Texas House Speaker Dennis Bonnen, R-Lake Jackson, said Tuesday that he will not seek re-election.

His decision to not seek another term comes after a secret recording, released by conservative activist Michael Quinn Sullivan, captured Bonnen offering media credentials in exchange for Sullivan targeting “moderate” Republican House members in the 2020 GOP primary.

“After much prayer, consultation and thoughtful consideration with my family, it is clear that I can no longer seek re-election as state representative of District 25, and subsequently as speaker of the House,” Bonnen said in a written statement, which included a list of 43 House Republicans that “have made clear that it is in the best interest of both myself and the House to move on.”

Bonnen did not say whether he would keep his seat, and the speakership, for the remainder of his term, which runs through the convening of the next session in January 2021.

The 43 Republicans include his brother, Dr. Greg Bonnen of Friendswood and former Speaker Tom Craddick of Midland, who stayed in the House after he was deposed as speaker and replaced by Bonnen’s predecessor, Joe Straus. The list also includes Stephanie Klick of Fort Worth, who chairs the House Republican Caucus, and state Rep. Jim Murphy of Houston, who was elected vice chairman of the caucus as a Bonnen loyalist in midst of the controversy that has now cost him his speakership.

Hours before his announcement, top Republicans in the House released a statement saying they no longer want Bonnen to serve as speaker.

State Reps. Dan Huberty of Houston, Lyle Larson of San Antonio, Four Price of Amarillo, Chris Paddie of Marshall and John Frullo of Lubbock said the secret recording of Bonnen released last week by Sullivan “damaged the reputation of the House and relationships among individual members.”

Following a House Republican Caucus meeting on Friday, the caucus issued a statement condemning Bonnen and state Rep. Dustin Burrows, R-Lubbock, the former House GOP Caucus chair.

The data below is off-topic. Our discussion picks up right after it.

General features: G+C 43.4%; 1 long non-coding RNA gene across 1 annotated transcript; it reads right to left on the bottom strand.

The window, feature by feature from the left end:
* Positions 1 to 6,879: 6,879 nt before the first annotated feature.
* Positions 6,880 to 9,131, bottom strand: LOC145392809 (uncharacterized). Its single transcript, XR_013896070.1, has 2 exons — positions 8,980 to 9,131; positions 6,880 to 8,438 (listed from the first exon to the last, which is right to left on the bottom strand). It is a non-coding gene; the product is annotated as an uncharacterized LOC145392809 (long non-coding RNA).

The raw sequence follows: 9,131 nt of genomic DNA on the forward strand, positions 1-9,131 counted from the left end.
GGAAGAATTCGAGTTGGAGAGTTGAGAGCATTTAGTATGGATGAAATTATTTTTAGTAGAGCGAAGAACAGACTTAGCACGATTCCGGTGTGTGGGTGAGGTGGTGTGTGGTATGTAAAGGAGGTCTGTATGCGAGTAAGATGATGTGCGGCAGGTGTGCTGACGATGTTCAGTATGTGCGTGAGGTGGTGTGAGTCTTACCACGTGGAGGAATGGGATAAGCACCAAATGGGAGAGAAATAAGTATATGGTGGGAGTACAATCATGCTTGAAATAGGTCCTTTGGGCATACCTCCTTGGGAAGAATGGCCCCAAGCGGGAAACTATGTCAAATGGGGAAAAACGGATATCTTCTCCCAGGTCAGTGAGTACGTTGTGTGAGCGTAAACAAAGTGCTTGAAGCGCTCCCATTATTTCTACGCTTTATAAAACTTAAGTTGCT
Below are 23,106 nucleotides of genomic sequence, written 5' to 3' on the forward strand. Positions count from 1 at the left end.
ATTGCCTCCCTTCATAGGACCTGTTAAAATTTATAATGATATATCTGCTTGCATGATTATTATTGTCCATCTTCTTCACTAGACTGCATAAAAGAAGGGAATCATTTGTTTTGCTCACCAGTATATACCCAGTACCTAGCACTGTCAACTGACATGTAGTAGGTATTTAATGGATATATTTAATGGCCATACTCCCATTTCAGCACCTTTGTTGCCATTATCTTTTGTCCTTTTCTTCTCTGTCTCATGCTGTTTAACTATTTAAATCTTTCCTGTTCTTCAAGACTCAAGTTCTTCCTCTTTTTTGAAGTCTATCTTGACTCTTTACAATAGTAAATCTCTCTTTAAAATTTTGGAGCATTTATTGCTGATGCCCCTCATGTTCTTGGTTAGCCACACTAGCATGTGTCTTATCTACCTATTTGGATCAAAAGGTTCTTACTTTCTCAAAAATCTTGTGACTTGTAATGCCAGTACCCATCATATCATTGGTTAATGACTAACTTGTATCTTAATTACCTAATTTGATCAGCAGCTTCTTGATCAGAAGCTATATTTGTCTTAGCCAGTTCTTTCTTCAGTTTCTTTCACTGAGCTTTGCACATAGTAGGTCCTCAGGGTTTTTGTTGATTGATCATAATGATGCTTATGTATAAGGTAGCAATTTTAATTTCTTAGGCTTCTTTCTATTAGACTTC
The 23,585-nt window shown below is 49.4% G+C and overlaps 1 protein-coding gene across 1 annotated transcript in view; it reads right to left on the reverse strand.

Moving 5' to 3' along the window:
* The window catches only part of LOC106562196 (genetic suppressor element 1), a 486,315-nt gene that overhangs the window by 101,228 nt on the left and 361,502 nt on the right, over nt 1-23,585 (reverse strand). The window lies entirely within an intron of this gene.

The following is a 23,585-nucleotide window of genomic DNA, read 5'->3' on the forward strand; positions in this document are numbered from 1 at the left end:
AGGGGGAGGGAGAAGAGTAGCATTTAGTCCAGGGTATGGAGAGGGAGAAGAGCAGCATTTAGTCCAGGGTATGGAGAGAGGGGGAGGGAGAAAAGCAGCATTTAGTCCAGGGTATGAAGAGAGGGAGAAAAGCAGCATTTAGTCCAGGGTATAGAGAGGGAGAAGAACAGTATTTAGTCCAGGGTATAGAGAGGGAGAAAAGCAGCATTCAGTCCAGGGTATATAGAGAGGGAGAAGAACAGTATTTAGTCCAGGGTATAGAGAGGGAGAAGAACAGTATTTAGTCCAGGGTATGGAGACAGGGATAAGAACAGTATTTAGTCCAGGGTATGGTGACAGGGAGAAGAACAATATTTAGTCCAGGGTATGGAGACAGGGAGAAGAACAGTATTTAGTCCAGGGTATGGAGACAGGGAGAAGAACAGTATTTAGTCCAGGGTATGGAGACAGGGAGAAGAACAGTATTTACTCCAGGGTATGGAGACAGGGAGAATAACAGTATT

The caucus had been informed by its counsel that there is no precedent or mechanism for replacing a speaker when the House is not in session. Gov. Greg Abbott could call a special session of the Legislature to give the House an opportunity to do that, but there has been no appetite for a special session from the governor or Republican members of the House.

The caucus retreat came days after Sullivan, CEO of the political group Empower Texans, released a 64 minute audio recording of his June 12 meeting with Bonnen and Burrows.

In the recording, Bonnen said he’d like to have “an understanding” with Sullivan, who has supported conservative challengers in the past.

“If you need some primaries to fight in, I will leave and (Burrows) will tell you some we’d love if you fought in,” Bonnen said. “Not that you need our permission.”

Bonnen also disparaged local governments and a handful of House Democrats in the recording, calling state Rep. Michelle Beckley, D-Carrollton, “vile.” He also said state Rep. Jon Rosenthal, D-Houston, “makes my skin crawl” and is “a piece of s---.”

Bonnen recalled that his Chief of Staff Gavin Massingill said Rosenthal’s wife is going to “be really pissed when she learns he’s gay.”

On Monday, Bonnen tried to clarify remarks he made about local governments.

In the recording, Bonnen said he told any mayor or county judge that met with him: “My goal is for this to be the worst session in the history of the legislature for cities and counties.”

Bonnen sent out 12 tweets Monday, saying that he has “great respect and admiration for our city officials.” He also said he was trying to discuss large cities rather than rural areas.

I have great respect & admiration for our city & county officials. Understand why I said what I did. I am NOT anti local govt, but I AM a pro-taxpayer conservative. It is the large, progressive, urban local govts that have been working against TX taxpayers for years. THREAD

— Speaker Dennis Bonnen (@RepDennisBonnen) October 22, 2019 “I am NOT anti local govt, but I AM a pro-taxpayer conservative,” he tweeted. “It is the large, progressive, urban local govts that have been working against TX taxpayers for years.”

Following Bonnen’s announcement that he will not seek re-election, Sullivan sent out a series of tweets about the decision.

Disgraced #TxLege Speaker @RepDennisBonnen just announced he is not seeking re-election. The unethical stain he placed on the @TexasGOP and the House can begin to be cleaned away.

— Michael Quinn Sullivan (@MQSullivan) October 22, 2019 “Disgraced #TxLege Speaker @RepDennisBonnen just announced he is not seeking re-election,” Sullivan tweeted. “The unethical stain he placed on the @TexasGOP and the House can begin to be cleaned away.”

Meanwhile, Texas Democratic party chair Gilberto Hinojosa called the decision “a victory for transparency and accountability.”

“Texans are tired of politicians, like (Bonnen), who use backroom deals, cover-ups and outright lies to pursue power over everything,” Hinojosa said.